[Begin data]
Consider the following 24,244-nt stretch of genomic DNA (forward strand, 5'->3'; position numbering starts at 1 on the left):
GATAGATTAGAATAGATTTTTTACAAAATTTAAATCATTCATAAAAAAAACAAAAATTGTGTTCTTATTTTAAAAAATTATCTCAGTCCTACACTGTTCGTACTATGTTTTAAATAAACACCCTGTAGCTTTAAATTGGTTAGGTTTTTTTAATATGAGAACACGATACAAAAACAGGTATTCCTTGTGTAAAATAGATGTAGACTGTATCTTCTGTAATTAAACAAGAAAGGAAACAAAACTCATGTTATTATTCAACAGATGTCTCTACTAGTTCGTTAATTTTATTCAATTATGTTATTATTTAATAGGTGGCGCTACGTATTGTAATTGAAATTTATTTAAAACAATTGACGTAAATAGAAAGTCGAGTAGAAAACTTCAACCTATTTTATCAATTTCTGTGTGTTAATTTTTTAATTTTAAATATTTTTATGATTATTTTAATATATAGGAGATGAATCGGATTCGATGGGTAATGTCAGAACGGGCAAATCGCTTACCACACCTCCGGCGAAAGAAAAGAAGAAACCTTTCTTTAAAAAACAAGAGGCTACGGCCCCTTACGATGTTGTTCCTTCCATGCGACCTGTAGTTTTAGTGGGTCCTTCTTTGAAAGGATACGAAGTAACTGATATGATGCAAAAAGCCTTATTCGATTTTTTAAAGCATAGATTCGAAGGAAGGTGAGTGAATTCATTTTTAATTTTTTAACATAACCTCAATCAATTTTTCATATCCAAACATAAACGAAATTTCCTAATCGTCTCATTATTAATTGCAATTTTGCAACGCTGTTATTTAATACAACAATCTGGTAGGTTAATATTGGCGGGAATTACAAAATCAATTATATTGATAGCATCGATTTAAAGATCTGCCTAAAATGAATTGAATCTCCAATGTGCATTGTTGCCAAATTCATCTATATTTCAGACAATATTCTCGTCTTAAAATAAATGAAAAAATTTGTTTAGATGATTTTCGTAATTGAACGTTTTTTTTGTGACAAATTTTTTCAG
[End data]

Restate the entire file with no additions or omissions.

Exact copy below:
Consider the following 24,244-nt stretch of genomic DNA (forward strand, 5'->3'; position numbering starts at 1 on the left):
GATAGATTAGAATAGATTTTTTACAAAATTTAAATCATTCATAAAAAAAACAAAAATTGTGTTCTTATTTTAAAAAATTATCTCAGTCCTACACTGTTCGTACTATGTTTTAAATAAACACCCTGTAGCTTTAAATTGGTTAGGTTTTTTTAATATGAGAACACGATACAAAAACAGGTATTCCTTGTGTAAAATAGATGTAGACTGTATCTTCTGTAATTAAACAAGAAAGGAAACAAAACTCATGTTATTATTCAACAGATGTCTCTACTAGTTCGTTAATTTTATTCAATTATGTTATTATTTAATAGGTGGCGCTACGTATTGTAATTGAAATTTATTTAAAACAATTGACGTAAATAGAAAGTCGAGTAGAAAACTTCAACCTATTTTATCAATTTCTGTGTGTTAATTTTTTAATTTTAAATATTTTTATGATTATTTTAATATATAGGAGATGAATCGGATTCGATGGGTAATGTCAGAACGGGCAAATCGCTTACCACACCTCCGGCGAAAGAAAAGAAGAAACCTTTCTTTAAAAAACAAGAGGCTACGGCCCCTTACGATGTTGTTCCTTCCATGCGACCTGTAGTTTTAGTGGGTCCTTCTTTGAAAGGATACGAAGTAACTGATATGATGCAAAAAGCCTTATTCGATTTTTTAAAGCATAGATTCGAAGGAAGGTGAGTGAATTCATTTTTAATTTTTTAACATAACCTCAATCAATTTTTCATATCCAAACATAAACGAAATTTCCTAATCGTCTCATTATTAATTGCAATTTTGCAACGCTGTTATTTAATACAACAATCTGGTAGGTTAATATTGGCGGGAATTACAAAATCAATTATATTGATAGCATCGATTTAAAGATCTGCCTAAAATGAATTGAATCTCCAATGTGCATTGTTGCCAAATTCATCTATATTTCAGACAATATTCTCGTCTTAAAATAAATGAAAAAATTTGTTTAGATGATTTTCGTAATTGAACGTTTTTTTTGTGACAAATTTTTTCAG